Okapi Featured in New York Post article on ValueVision Media Proxy Contest
An activist investor’s efforts to oust the board of ValueVision Media — the parent company of ShopHQ, an also-ran among home-shopping networks — has won overwhelming support from the two leading proxy-advisory firms.
Glass Lewis, in a report released over the weekend, followed ISS in calling for a major overhaul of the board of ValueVision.
In fact, Glass Lewis went further than ISS and recommended shareholders vote for the entire six-member slate put up by the activist investor, Clinton Group.
ISS earlier recommended its clients vote for just four members of the dissident slate — a group that includes former Sony Music head Tommy Mottola and former QVC marketing chief Fred Siegel.
However, in the context of proxy battles, ISS’s supporting four of the dissident six still signaled a lack of confidence in ValueVision leadership. “It’s unusual for proxy advisors to recommend that investors replace even half a board, as ISS did — much less a majority of the board, as Glass Lewis did,” said Bruce Goldfarb, the president of Okapi Partners, the proxy-solicitation firm representing Clinton Group.
Almost as damning, as shareholders weigh voting options going into ValueVision’s annual meeting on June 18, was the lack of support for the eight-member board currently in place. Neither ISS nor Glass Lewis recommended its clients vote for the return of any of these incumbent directors. ShopHQ, based in Eden Prarie, Minn., saw operating profit fall 37 percent in the three months ended May 3, on a 5.5 percent rise in revenue. Its shares are down 30 percent this year.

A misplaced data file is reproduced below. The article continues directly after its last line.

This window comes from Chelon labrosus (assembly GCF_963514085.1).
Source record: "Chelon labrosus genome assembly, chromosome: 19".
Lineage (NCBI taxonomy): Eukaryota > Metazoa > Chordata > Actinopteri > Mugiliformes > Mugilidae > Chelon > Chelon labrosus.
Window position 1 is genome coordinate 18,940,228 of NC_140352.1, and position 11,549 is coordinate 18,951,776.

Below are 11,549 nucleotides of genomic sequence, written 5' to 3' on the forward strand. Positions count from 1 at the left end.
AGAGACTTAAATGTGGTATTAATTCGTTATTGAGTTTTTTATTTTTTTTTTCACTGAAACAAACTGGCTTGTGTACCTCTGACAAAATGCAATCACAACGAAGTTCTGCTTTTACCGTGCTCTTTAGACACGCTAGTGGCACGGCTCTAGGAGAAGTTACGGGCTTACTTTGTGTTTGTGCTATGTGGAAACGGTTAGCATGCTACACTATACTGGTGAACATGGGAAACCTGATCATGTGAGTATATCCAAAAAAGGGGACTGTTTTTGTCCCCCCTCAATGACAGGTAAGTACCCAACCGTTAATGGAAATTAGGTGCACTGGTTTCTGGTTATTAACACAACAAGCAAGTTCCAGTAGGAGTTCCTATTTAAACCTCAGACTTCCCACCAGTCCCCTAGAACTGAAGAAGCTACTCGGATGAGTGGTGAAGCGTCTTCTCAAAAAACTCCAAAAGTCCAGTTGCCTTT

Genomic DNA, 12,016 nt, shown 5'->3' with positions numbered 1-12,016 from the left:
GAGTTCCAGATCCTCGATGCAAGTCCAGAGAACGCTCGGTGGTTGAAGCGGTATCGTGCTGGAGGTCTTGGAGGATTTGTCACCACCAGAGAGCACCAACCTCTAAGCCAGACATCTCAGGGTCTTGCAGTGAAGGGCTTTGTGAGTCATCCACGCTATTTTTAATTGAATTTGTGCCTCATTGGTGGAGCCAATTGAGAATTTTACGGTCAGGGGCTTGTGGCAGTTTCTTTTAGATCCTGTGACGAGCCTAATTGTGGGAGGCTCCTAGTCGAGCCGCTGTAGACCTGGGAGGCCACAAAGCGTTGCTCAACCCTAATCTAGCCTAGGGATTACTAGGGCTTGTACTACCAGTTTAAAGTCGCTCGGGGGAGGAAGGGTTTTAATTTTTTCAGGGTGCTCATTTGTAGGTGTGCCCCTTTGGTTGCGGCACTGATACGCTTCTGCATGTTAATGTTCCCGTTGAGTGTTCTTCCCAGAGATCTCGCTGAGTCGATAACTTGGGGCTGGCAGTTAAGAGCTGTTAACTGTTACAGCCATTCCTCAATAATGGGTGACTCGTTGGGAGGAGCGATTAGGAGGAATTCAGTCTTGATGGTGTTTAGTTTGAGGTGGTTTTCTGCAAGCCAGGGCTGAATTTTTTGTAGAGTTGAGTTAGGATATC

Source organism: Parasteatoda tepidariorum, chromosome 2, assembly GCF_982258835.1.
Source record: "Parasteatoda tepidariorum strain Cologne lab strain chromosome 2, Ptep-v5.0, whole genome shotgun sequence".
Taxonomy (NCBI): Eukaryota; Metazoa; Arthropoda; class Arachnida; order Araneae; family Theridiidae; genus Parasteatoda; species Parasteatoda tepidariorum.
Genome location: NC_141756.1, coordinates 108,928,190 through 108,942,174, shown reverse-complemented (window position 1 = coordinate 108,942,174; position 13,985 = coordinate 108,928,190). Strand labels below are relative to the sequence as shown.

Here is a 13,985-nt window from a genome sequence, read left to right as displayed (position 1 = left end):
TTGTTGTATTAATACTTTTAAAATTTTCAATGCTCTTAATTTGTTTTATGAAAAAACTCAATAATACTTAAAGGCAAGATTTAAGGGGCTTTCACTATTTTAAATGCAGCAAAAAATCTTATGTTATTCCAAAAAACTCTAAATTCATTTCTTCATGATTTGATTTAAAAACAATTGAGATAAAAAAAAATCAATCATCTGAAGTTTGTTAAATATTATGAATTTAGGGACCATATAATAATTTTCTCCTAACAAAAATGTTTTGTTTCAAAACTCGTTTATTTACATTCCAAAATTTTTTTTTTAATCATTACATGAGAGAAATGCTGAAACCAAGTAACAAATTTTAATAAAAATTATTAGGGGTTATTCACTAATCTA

If a majority of shareholders takes Glass Lewis’ advice, Clinton Group will achieve a rarity; it will have effected a corporate coup in a company believed to have had entrenched leadership as recently as October. That’s when Clinton Group, a New York hedge fund, went public with criticism of ValueVision’s performance and called for the removal of company CEO Keith Stewart. The hedge fund’s president, Greg Taxin, has been exchanging barbs with ValueVision ever since and, in a June 2 letter to shareholders, attacked its management not only for underperformance but for “a great lifestyle.” “At least 10 senior members of management live 900 miles or more from the office, often jetting in on Monday and out on Thursday (mostly at company expense),” he wrote.
Taxin also dismissed ValueVision’s merchandising strategy for its ShopHQ network as hopelessly outdated — “focused as it is on selling widely available, ‘distinctive national brands’ with a programming format that is reminiscent of the 1990s and a monotonous and repetitive schedule.”
ValueVision, which operated as ShopNBC until Jan. 31 when its licensing deal with Comcast’s NBCUniversal expired, was quick to challenge ISS’s recommendations, claiming they demonstrate a “lack of knowledge and understanding of the company.”
On Monday, the company reported that a third proxy-advisory firm, Egan-Jones, backs its entire board slate. Clinton Group’s Taxin, when reached by phone, seemed more amused by ValueVision’s rebuttal than impressed. “It was hysterical,” he told The Post, “in both senses of the word.”
ValueVision shares were up 1.5 percent to $4.07 in mid-day trading Monday.
Activist wins key support to oust board of ShopHQ parent [New York Post]